Scrapp wants to empower its users with the knowledge to make informed decisions about where their donations will make an impact that matters to them. It also seeks to address the ease of donating, which has been shown to be a barrier.
Research indicates folks are not concerned with where their used items go. They are more concerned about the ease of donating.
How might we make it easier to donate clothes and inspire people to be more intentional about where they end up?
Mismanagement of used textiles has a significant environmental impact. The recycling rate for all textiles in the United States is about 15 percent. For textiles in clothing and footwear, it’s even lower: 13.6 percent.
Ha-Brookshire and Hodges (2009) looked at social responsibility as a motivator for used clothing donations. They found that discarding used clothing was usually prompted by the need to make room for new clothes—not an altruistic want to “give back”. This critical insight was the first indication that we could not rely on altruism alone. Our product had to be convenient too.
Our new hypothesis: if we can bring people on-board with convenience — and we can meet that need — we will have a platform to use to also inspire them to donate more consciously.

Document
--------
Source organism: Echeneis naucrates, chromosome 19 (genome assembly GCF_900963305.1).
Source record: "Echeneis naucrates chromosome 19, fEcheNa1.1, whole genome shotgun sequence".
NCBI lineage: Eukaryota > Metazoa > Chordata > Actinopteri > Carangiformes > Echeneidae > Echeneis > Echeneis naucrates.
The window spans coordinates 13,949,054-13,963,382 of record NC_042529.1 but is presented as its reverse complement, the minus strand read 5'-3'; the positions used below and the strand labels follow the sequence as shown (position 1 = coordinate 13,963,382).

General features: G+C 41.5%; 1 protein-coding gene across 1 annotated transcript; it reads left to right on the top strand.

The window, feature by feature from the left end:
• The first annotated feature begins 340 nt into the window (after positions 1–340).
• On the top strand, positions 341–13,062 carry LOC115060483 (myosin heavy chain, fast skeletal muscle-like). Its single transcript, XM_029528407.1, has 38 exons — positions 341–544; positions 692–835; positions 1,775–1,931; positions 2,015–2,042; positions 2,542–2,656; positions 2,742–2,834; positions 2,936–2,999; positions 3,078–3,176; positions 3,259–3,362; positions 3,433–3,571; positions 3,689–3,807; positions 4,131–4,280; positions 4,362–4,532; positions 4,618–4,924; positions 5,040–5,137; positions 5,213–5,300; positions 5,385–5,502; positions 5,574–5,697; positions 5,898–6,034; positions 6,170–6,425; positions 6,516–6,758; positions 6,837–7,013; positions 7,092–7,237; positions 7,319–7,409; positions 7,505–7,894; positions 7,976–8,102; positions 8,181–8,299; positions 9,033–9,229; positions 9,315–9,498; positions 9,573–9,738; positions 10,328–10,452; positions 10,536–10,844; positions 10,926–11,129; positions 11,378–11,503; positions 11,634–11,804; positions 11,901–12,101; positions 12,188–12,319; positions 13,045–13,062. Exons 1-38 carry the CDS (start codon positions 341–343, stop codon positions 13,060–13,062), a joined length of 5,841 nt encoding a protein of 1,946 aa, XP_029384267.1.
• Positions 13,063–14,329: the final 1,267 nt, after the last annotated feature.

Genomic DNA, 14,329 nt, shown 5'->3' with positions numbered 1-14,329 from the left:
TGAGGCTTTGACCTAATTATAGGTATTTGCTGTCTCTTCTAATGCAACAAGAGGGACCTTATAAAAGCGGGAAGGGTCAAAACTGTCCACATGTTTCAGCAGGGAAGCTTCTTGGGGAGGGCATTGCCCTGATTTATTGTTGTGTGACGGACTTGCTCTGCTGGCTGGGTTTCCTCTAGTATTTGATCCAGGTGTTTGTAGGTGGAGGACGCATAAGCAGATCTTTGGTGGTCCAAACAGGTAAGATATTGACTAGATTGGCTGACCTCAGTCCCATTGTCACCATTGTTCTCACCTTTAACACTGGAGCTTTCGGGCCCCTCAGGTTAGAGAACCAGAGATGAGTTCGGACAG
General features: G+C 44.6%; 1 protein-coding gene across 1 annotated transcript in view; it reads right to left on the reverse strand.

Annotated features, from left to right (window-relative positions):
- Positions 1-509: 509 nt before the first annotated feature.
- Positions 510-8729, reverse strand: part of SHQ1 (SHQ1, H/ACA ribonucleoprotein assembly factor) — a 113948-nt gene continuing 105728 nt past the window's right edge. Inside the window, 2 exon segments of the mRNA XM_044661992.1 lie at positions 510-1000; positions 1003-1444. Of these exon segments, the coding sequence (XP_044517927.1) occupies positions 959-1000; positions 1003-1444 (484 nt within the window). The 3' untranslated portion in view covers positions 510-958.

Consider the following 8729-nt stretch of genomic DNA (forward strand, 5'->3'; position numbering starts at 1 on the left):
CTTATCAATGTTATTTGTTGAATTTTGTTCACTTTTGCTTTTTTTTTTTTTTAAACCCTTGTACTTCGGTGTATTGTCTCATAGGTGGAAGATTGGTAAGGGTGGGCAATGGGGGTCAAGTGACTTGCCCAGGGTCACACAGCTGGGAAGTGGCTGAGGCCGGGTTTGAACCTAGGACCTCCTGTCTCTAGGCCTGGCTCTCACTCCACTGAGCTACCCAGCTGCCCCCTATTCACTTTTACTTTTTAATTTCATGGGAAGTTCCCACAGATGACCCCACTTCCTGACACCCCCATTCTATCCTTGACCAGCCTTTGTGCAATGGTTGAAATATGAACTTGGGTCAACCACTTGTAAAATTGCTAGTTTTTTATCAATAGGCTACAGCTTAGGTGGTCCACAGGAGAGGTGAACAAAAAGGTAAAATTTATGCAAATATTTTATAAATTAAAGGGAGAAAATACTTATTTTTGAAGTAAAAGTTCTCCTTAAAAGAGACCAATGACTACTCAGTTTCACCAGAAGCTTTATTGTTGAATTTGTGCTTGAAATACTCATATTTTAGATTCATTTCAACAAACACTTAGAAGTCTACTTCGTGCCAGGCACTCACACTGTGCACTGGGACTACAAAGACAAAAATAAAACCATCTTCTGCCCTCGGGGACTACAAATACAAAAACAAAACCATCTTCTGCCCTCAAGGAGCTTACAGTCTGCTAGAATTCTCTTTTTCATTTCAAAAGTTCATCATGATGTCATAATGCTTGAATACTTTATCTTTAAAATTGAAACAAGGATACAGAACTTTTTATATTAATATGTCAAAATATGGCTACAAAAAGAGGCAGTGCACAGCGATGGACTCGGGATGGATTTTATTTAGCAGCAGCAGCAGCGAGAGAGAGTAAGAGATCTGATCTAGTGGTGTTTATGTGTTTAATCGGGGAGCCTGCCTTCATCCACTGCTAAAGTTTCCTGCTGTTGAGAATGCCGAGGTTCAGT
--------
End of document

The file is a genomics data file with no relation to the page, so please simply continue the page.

Donation apps are not uncommon, but our comparative and competitive analysis showed that certain trends dominate.
Many larger organizations have created apps to help schedule pickups or to direct donors to drop-off sites. Map-based apps help donors know where there are donation locations nearby.
None of the apps focus directly on the ethics of the organizations. We also found it hard to know what was accepted at drop sites vis-a-vis existing apps.
Having identified the competition, we wanted to understand more about the problems the vocal minority were raising online with them. Much of what we discovered online mirrored the views expressed during our user interviews.
Online, reviewers often voiced frustration about the lack of information regarding what donation sites did and did not accept. One reviewer from Brooklyn said of a local Salvation Army drop off point:
“My items were too heavy to carry on the subway so I paid $20 to uber down to the donation center to donate clothing only to find they couldn’t accept any more donations. This should be advertised online so I wouldn’t have wasted money trying to give a donation that wasn’t accepted.”
“Donations are refused an hour before closing… don’t come!”
We interviewed ten people living in New York City who had identified themselves as people who have donated their used clothing in the past.
Learn about their current solutions
Learn about annoyances with their current process
Learn what motivates them to donate.